Proximity Sensor Sees All

Sophisticated Proximity Sensor Sees All

Our products, Smart Things Leave a Comment

The world’s first Time-of-Flight (ToF) proximity sensor, introduced by ST in 2013, offered unprecedented accuracy and reliability in measuring the distance between the sensor and a single object. This innovative sensor and next-generation devices introduced later, precisely measured the time a photon took to travel to the nearest object and reflect back to the sensor. Today, ST’s most sophisticated new FlightSense Time-of-Flight sensor adds an optical lens that improves its performance yet again and helps it see and determine proximity to multiple objects. The new ToF sensor can also detect multiple objects. It is ideal for presence detection where it can protect information or shut down a system to save energy. It also fits robotics, drones, IoT, and wearable applications.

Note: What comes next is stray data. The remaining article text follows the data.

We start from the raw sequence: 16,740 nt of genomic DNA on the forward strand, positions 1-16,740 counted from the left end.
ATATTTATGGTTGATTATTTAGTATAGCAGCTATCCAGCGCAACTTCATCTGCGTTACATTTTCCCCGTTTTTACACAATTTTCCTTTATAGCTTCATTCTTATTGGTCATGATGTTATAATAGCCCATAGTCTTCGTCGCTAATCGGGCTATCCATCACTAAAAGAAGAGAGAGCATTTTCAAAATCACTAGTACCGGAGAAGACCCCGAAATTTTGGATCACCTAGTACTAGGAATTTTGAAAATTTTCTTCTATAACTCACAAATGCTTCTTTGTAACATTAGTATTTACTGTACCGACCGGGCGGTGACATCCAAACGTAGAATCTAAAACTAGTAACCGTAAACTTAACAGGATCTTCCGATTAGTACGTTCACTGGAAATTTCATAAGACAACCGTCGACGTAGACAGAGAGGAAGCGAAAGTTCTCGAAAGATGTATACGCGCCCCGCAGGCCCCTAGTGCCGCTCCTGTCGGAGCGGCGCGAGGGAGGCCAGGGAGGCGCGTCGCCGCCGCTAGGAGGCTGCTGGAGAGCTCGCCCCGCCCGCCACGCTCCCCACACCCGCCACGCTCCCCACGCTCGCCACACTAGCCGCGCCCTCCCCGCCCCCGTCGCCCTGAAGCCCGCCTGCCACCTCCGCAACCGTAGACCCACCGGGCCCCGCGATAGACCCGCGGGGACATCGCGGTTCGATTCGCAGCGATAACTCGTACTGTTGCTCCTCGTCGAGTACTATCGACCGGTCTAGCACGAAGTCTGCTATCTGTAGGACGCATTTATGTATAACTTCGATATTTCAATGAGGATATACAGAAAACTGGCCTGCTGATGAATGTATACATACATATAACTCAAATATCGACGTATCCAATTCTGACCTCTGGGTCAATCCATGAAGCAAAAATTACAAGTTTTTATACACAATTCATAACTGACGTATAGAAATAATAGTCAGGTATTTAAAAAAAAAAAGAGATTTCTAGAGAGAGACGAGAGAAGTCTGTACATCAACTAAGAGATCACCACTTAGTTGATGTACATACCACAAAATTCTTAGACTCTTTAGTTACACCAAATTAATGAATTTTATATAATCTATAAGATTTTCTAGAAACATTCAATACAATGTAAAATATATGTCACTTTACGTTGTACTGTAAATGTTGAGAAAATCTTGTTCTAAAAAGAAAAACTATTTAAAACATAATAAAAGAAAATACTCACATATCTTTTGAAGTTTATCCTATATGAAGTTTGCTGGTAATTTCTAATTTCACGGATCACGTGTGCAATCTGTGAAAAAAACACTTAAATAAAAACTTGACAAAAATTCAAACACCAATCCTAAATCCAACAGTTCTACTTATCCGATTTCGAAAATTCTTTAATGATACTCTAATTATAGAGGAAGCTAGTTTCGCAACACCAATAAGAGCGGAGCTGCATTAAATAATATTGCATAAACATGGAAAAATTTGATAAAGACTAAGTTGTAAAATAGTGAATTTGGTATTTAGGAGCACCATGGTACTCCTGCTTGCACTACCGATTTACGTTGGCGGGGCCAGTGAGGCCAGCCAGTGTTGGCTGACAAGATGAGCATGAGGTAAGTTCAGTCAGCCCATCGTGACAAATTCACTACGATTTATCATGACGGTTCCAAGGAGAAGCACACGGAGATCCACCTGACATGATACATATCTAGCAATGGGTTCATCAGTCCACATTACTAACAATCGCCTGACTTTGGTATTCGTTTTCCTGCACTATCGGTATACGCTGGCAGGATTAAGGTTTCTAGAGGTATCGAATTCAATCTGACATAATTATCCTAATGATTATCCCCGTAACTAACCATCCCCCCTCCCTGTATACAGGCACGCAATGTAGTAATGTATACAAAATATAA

ToF proximity sensor unlocks endless new applicationsThe tiny sensor, measuring less than 20mm^2 (4.9 x 2.5 x 1.56mm), contains an invisible light source — a 940nm Vertical Cavity Surface Emitting Laser (VCSEL); a processing core; a single-photon avalanche diode (SPAD) to detect returning photons; and the optical lens to boost the detection rate. Together this tiny marvel has a maximum ranging capability beyond 4.5 meters (~15 ft) and performs a proximity measurement in as little as 5ms–twice as fast as earlier-generation proximity sensors, making it suitable for camera autofocus cameras and moving it closer to automotive safety applications.

New silicon-level architectures steal the show in the new ToF proximity sensor. At the silicon level, the new architecture supports multi-target detection; cover-glass crosstalk immunity at longer distances, and programmable multi-zone scanning. This innovative architecture enables the sensor to detect multiple targets within the scene while also allowing manufacturers to sub-divide the SPAD sensing matrix into custom-defined zones. These small zones can then provide spatial ranging information that the customer application can use for dual-camera computation in stereoscopy as well as simple depth-map use cases.

Much like the earlier generation FlightSense proximity sensors, which have already shipped several hundred units in smartphones and other applications, the new Time-of-Flight sensors are poised to create a whole range of new products and applications.